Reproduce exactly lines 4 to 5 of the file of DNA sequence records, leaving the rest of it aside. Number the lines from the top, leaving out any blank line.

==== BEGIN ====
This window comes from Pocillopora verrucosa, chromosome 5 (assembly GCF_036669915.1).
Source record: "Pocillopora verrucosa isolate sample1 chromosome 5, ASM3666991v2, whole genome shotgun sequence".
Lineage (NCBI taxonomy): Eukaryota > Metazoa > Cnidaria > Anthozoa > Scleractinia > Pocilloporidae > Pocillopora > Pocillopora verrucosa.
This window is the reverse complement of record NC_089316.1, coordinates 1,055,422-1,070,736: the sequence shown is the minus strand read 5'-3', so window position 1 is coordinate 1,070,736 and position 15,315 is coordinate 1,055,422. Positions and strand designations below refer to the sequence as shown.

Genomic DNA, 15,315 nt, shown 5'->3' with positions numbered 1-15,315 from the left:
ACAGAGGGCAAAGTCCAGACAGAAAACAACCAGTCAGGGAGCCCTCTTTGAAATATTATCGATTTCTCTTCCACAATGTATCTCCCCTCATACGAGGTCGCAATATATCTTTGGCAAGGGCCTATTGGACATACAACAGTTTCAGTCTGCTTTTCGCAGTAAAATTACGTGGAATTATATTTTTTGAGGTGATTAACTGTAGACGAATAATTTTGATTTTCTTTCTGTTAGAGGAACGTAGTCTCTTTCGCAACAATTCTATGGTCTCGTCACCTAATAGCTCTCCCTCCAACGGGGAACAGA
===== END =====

This window is the reverse complement of record NC_089316.1, coordinates 1,055,422-1,070,736: the sequence shown is the minus strand read 5'-3', so window position 1 is coordinate 1,070,736 and position 15,315 is coordinate 1,055,422. Positions and strand designations below refer to the sequence as shown.

Genomic DNA, 15,315 nt, shown 5'->3' with positions numbered 1-15,315 from the left: